To fight such crimes, certainly one of the most efficient methods is using telephone eavesdropping, which can prove very useful in gathering intelligence to fight tax evasion, scams and financial offences of several kinds.

In fact, if thanks to the usage of miniature bugs, the US law enforcement has been able to uncover scams as big as the one perpetrated by the Ponzi-scheme master Bernie Madoff, who embezzled something like 15 billion dollars over the course of several years, recourse to interception, both for phone calls and for conversations that take place inside a room or a conference hall, can also be a great tool to fight terror, which is often tightly connected to the world of finance.

In the US territory, during the year 2009, interception of phone calls and environmental conversations has increased 26% in comparison with the previous year. Obviously, the US justice places a great deal of trust in the technicians specialized in this kind of war against crime, in the analysts who work on the intelligence gathered, and in detectives who place all this information into the right context to fight crime and defeat terrorist cells or scammers’ gangs of any kind and at any level.

Without including in the count investigations for crimes connected to terrorism and national security, whose data is not published, last year the installation of bugs, listening devices and hidden microphones in the US has been authorized for more than 280 thousand people.

In Italy instead, by hiding behind the excuse that “honest people are afraid that their conversations might be eavesdropped” or that “trials happen first on the media and then before a court”, the Berlusconi administration is doing everything to pass a bill which, by limiting recourse to interception of phone calls and conversations, and reducing the lifespan of eavesdropping operations, would in the end make life much easier for criminals, scammers, pedophiles or mobsters, while tying the detectives’ hands, or at least, making their job much harder than now.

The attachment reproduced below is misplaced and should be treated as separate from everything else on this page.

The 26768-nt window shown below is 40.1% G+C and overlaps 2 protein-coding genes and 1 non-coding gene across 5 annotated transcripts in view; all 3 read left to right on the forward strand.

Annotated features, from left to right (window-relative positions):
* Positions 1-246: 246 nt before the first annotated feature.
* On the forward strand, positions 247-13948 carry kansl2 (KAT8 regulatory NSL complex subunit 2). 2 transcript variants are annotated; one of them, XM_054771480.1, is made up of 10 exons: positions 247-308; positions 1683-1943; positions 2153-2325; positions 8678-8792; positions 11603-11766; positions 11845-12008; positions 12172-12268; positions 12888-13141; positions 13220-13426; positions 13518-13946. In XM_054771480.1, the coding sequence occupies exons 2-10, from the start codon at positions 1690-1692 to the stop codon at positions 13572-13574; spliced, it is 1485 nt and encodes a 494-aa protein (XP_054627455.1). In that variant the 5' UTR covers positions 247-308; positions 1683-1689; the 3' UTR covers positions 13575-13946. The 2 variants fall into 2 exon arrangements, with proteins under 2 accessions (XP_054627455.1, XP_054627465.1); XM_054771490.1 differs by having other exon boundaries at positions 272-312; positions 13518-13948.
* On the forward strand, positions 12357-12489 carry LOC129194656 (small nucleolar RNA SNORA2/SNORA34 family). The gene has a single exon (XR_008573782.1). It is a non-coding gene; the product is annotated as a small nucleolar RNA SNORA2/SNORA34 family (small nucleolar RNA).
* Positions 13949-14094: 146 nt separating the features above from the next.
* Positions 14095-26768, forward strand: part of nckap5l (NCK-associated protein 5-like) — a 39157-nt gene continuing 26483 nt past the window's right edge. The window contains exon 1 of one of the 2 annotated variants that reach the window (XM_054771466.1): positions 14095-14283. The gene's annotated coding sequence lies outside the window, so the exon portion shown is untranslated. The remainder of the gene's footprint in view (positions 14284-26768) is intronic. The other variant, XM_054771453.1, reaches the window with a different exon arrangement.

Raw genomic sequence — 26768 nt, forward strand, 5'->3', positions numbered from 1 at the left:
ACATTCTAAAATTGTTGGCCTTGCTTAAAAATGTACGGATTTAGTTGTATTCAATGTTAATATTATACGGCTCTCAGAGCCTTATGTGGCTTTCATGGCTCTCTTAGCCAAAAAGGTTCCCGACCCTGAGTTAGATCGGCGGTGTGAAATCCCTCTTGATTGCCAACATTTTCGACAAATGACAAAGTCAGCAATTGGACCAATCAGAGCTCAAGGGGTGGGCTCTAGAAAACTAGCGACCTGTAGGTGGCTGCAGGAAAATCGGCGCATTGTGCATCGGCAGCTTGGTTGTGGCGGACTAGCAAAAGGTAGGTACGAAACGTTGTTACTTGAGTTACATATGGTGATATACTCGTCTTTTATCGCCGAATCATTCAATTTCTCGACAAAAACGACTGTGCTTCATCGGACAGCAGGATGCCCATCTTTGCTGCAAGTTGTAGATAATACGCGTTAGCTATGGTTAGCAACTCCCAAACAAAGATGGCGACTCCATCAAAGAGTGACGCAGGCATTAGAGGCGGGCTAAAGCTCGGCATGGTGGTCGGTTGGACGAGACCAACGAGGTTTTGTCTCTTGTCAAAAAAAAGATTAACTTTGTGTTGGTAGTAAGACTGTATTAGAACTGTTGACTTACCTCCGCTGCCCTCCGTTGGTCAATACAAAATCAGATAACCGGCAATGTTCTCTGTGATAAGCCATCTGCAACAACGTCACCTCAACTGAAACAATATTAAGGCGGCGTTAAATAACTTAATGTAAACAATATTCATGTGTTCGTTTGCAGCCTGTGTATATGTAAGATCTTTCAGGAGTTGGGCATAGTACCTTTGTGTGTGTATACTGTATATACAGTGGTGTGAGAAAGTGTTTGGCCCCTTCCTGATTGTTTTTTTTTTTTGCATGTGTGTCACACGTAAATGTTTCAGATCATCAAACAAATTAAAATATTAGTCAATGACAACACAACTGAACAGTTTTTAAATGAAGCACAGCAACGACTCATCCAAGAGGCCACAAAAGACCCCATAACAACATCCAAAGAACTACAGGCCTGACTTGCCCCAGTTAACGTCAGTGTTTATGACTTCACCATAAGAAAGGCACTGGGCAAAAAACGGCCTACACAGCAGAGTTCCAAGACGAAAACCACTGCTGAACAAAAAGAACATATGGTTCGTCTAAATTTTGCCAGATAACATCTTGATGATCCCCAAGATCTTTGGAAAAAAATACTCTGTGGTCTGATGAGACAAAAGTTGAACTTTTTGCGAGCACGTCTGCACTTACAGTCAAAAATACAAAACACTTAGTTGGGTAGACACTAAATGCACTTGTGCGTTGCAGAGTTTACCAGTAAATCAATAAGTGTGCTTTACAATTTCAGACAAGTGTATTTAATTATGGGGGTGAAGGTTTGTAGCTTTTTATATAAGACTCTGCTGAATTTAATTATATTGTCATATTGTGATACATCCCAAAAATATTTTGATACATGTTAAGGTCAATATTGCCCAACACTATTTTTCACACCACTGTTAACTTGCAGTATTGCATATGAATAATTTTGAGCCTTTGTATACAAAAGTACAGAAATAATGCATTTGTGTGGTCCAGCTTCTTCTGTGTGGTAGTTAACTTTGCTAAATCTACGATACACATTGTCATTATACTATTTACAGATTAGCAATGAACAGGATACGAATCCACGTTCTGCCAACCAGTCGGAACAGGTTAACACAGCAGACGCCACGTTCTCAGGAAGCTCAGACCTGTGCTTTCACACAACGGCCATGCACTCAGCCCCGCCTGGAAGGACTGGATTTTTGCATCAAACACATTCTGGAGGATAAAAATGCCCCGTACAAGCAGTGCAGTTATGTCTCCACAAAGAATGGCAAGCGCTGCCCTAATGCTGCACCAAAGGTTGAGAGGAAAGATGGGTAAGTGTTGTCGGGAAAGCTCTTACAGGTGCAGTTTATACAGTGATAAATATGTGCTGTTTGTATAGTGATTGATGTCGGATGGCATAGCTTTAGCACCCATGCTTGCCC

According to this bill, telephone interception will be possible only for criminal offences which can be punished with more than 5 years in prison, and for a maximum of 75 days, which can be prolonged by 3 days at the time after a specific court order (one every 3 days). For mafia crimes, the time limit is 40 days and can be extended of 20 days at a time. Environmental eavesdropping will be done via bugs which can be installed only for a maximum of 3 days (plus a 3-day extension).

Furthermore, it will no longer be possible to publish the intercepted conversations on newspapers or magazines, otherwise journalists might be sent to jail, and their editors dearly fined.

All this goes in a direction which is exactly the opposite of the world trend (as we can see from US statistics) of using the services of the much-feared, ever present and almighty technological “Big Brother” which can potentially listen to our every breath, by taking advantage of possibilities offered by technological advancement to defend honest people and fight crimes, not only of a financial nature but also connected with terrorism, drug trafficking and organized crime.